Cape and Barkham's practice improvement model (PIM) describes how healthcare systems can be designed to facilitate the usage of self‐generated clinical outcomes in the delivery of subsequent interventions. This article aims to describe the application of the PIM in the implementation of group‐based cognitive‐behavioural therapy, for clients referred from Primary Care with anxiety disorders.
The groups were evaluated using and pre‐ and post‐intervention design using a variety of validated measures of psychological functioning as part of a wider audit and evaluation system. The conclusions drawn from the audit and evaluation system, in the form of PIMs, were fed‐back into the design of successive groups in the attempt to increase subsequent effectiveness. Group 1 had no PIM applied, group 2 had a single PIM applied and group 3 had two PIMs applied.
The introduction of the single PIM for group 2 increased the effectiveness of clinical outcomes, while for group 3, the introduction of two PIMs increased effectiveness again in comparison to group 1, but not in comparison to group 2.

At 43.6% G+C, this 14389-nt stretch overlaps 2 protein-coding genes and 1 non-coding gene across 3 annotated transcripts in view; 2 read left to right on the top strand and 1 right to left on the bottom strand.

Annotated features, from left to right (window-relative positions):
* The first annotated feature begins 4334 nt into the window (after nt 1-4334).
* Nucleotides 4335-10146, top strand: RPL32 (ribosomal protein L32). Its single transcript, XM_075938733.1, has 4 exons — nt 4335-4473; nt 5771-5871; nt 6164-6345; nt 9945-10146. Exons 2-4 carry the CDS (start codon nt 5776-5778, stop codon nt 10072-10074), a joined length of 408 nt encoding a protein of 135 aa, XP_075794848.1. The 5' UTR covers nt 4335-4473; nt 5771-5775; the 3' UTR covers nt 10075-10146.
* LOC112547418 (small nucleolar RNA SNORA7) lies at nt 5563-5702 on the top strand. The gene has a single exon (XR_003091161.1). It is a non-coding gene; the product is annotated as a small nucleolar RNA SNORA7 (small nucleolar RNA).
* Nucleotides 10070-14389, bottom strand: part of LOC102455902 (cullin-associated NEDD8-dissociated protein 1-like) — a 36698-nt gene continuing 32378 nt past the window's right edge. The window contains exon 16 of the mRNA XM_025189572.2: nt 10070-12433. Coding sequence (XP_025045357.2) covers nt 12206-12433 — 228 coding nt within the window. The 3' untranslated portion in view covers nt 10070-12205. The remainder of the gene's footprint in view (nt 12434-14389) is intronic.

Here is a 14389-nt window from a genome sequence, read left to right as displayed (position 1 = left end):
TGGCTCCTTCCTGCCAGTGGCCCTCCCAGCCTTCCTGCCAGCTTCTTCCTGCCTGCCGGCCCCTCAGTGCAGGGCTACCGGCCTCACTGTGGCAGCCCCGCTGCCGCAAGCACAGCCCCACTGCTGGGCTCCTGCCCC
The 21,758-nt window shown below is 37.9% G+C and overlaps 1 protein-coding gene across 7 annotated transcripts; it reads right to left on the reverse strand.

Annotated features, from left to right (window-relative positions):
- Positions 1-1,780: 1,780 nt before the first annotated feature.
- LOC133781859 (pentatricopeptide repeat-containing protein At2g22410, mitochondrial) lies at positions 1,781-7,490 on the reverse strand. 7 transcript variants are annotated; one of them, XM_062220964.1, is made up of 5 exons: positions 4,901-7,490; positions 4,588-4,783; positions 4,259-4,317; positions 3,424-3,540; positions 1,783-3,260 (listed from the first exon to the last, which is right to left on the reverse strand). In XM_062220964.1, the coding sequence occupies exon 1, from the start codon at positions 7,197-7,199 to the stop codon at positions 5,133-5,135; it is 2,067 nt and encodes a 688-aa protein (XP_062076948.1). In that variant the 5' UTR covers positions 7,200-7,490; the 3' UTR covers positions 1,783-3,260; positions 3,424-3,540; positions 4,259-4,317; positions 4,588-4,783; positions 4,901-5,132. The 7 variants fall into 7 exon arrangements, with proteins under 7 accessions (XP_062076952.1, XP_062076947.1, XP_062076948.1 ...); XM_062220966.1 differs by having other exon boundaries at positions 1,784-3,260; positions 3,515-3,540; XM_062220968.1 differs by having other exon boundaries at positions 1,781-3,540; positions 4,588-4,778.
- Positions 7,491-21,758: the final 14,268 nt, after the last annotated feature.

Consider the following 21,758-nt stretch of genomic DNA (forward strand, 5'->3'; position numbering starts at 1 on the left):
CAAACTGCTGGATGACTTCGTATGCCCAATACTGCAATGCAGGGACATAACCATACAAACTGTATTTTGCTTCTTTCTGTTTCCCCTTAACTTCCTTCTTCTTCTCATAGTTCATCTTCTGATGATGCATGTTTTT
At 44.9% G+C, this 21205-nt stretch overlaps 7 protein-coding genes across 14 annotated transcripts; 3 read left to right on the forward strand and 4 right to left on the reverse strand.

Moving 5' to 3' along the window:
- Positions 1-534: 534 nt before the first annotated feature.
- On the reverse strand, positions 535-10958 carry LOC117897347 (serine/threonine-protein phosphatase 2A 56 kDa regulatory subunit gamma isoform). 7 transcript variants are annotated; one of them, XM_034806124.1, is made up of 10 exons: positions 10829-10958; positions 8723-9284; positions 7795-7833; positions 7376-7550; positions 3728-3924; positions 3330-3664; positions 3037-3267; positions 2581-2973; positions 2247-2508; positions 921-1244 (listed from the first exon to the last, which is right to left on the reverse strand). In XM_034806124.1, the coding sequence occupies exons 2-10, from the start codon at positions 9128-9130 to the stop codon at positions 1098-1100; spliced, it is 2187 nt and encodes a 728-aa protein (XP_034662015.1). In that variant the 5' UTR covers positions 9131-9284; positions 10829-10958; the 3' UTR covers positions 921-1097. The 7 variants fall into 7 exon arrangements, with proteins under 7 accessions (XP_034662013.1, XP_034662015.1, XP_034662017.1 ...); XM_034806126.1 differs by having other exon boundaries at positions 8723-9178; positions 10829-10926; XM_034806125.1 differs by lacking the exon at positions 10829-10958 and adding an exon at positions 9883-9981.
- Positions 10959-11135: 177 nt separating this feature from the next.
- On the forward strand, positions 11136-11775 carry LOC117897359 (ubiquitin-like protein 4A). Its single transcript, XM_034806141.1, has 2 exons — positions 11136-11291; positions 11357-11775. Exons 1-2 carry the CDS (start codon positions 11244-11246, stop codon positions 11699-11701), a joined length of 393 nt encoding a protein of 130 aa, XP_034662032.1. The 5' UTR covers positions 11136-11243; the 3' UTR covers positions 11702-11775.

The results indicate that the active use of feedback of outcomes from interventions conducted can be utilised to design and then evaluate the application of resultant PIMs. This represents attempts to introduce and operationalise the concept of continuous quality improvement in the delivery of a clinical service.
The evaluation of PIMs is in its practical and methodological infancy and this initiative represents the first attempt to utilise PIMs in the design of Primary Care psychological services.
Kellett, S., Clarke, S. and Matthews, L. (2005), "Continuous quality improvement using a practice improvement model", Clinical Governance: An International Journal, Vol. 10 No. 3, pp. 206-211. https://doi.org/10.1108/14777270510612848Download as .RIS
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